The Board has authorized motions for sanctions for improper ex parte contact, which can include entry of an adverse judgment. The Patent Office Trial Practice Guide states “All substantive communications with the Board regarding a proceeding must include all parties to the proceeding, except as otherwise authorized.” 77 Fed. Reg. 48756, 48758 (Aug. 14, 2012) and 37 C.F.R. § 42.5(d).
Other ex parte contacts may lead to sanctions. In Square Inc. v. Think Computer Corp., CBM2014-00159, Paper 48 (PTAB 2015), Patent Owner’s officer threatened to publicly shame Petitioner’s expert witness by filing a baseless legal action. In this case, however, the Board concluded that the unauthorized ex parte contact with the expert did not affect his testimony; and therefore, denied to the motion for sanctions.
Ignoring the Board’s instructions may also invite sanctions. In Shire Develop. LLC v. Lucerne Biosci, LLC, IPR2014-00739, Paper 33(PTAB 2015), after the Board ordered that all papers be signed by Patent Owner’s counsel of record, the Patent Owner sent an email directly to the Board stating that their counsel was not authorized to represent it in any matter. In response, the Board authorized the Patent Owner’s counsel to withdraw and ordered the Patent Owner to update its mandatory notice designating new counsel within five days. The Patent Owner failed to comply, and the Board determined that the party abandoned the contest and entered an adverse judgment.
Sanctions for Violation of Protective Orders
The Board has granted sanctions for violation of protective orders. In RPX Corp. v. Applications in Internet Time, LLC, IPR2015-01750, Paper 58 (PTAB 2016), the Board determined that disclosures to Patent Owner’s counsel in related litigation and to the Patent Owner’s president violated the protective order in place. The sanctions granted required the Patent Owner to compel the unauthorized recipients of the confidential information to declare that the information was destroyed, explain its use and to swear not to use it, protect the confidential information going forward and to compensate the attorney’s fees for addressing the violation. The Board also modified the protective order to exclude the Patent Owner’s corporate officers from receiving the Petitioner’s confidential information. However, the Board has also denied sanctions for violations of protective orders where the APJs determine the requester has suffered no harm. See, e.g., Snap-On Inc. v. Milwaukee Elec. Tool Corp., IPR2015-01242, Paper 70 (Sept. 20, 2016). The Board suggested that parties seeking to use discovery received under a protective order should instead consider if it is otherwise obtainable by routine or additional discovery, or alternatively seek modification of the protective order. Barring that, the Board counseled parties to rely on public information whenever possible.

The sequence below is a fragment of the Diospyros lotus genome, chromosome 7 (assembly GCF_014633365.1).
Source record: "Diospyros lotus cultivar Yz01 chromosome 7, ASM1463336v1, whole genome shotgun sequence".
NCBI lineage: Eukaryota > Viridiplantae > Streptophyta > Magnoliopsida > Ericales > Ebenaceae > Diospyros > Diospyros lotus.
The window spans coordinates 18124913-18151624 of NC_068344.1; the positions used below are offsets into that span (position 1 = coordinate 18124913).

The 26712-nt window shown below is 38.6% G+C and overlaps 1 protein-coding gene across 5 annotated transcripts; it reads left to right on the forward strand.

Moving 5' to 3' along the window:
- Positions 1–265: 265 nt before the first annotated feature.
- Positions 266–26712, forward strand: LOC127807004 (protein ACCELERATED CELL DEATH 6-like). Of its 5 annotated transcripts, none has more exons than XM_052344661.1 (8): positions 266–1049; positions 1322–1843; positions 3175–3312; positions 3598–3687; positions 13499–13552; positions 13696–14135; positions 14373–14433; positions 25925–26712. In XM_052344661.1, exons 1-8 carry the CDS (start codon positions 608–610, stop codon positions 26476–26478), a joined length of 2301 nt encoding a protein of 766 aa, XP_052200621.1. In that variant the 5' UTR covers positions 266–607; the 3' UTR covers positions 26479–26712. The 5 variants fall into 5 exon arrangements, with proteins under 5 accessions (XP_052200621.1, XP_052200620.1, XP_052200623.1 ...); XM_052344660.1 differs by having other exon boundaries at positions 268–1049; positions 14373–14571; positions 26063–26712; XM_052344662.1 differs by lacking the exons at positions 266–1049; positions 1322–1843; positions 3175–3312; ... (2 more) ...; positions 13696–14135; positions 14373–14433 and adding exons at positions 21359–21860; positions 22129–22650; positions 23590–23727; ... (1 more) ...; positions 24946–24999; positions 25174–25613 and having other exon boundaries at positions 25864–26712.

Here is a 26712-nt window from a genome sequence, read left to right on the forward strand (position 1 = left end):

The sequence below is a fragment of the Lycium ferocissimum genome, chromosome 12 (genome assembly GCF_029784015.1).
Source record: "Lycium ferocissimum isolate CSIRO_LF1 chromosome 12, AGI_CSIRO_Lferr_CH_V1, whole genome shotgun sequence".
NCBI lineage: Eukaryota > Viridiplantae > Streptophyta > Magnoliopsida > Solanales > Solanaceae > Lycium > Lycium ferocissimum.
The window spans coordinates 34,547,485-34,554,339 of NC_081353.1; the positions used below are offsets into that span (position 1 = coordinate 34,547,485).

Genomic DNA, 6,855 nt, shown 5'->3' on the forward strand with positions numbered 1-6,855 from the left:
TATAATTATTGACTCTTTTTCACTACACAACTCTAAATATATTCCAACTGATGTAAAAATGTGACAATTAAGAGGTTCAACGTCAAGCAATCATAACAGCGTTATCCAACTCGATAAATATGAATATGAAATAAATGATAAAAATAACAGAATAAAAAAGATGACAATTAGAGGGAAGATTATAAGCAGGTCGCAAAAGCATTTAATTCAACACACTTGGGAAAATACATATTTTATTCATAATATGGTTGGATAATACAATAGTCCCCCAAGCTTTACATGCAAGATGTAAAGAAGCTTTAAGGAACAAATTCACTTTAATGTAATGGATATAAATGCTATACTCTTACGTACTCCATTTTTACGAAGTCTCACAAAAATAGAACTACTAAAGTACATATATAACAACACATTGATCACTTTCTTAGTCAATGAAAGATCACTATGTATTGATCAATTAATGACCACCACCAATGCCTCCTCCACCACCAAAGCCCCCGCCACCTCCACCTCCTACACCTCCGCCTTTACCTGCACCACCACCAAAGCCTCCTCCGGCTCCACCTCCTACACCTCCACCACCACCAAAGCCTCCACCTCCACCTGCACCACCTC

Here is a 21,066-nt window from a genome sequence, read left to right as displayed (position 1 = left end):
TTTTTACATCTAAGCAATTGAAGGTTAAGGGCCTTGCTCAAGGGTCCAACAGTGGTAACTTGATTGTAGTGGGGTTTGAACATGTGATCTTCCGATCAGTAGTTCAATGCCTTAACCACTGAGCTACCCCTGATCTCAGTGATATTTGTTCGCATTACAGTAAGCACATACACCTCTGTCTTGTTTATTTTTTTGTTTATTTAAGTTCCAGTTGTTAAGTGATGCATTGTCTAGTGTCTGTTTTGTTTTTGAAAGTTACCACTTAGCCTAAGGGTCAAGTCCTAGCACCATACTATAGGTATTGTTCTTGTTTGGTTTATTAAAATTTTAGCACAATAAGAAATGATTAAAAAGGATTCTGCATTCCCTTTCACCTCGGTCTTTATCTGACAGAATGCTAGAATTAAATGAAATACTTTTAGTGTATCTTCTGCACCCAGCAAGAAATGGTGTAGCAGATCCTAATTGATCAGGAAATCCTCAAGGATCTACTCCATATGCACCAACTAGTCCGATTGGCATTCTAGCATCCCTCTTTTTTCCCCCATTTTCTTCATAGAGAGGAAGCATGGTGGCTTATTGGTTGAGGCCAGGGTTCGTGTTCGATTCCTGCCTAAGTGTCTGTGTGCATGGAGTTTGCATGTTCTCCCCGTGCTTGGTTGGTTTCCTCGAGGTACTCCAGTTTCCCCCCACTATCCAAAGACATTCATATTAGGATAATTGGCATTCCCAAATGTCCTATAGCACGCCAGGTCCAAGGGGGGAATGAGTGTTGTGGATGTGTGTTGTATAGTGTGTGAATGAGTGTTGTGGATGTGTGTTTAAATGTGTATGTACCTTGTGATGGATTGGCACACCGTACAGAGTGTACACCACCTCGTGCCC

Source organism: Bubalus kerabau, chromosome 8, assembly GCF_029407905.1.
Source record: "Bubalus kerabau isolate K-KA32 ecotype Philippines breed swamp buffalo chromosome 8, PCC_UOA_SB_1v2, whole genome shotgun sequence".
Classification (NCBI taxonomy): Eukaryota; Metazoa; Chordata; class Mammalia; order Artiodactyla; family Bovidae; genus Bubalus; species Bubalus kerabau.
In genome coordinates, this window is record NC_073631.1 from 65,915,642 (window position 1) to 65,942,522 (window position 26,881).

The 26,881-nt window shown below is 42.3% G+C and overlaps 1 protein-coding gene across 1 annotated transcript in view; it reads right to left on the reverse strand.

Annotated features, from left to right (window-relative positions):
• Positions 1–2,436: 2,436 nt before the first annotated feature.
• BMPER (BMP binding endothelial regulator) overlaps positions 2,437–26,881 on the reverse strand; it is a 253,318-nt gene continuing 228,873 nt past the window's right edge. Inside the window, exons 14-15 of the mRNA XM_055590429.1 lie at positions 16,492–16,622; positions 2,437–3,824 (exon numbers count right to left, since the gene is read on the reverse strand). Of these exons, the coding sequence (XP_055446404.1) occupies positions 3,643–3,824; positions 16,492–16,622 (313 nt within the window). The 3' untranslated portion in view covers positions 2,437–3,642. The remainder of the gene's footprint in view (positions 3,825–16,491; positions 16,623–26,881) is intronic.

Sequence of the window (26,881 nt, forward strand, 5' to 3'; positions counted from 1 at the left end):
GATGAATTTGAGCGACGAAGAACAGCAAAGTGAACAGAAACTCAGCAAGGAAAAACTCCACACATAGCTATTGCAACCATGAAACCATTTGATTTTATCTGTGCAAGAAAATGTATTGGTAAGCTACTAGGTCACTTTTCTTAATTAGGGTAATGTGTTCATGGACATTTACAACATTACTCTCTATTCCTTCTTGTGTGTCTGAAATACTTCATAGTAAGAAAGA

Sanctions for Failing to Disclose Relating Proceedings and Real Parties-in- Interest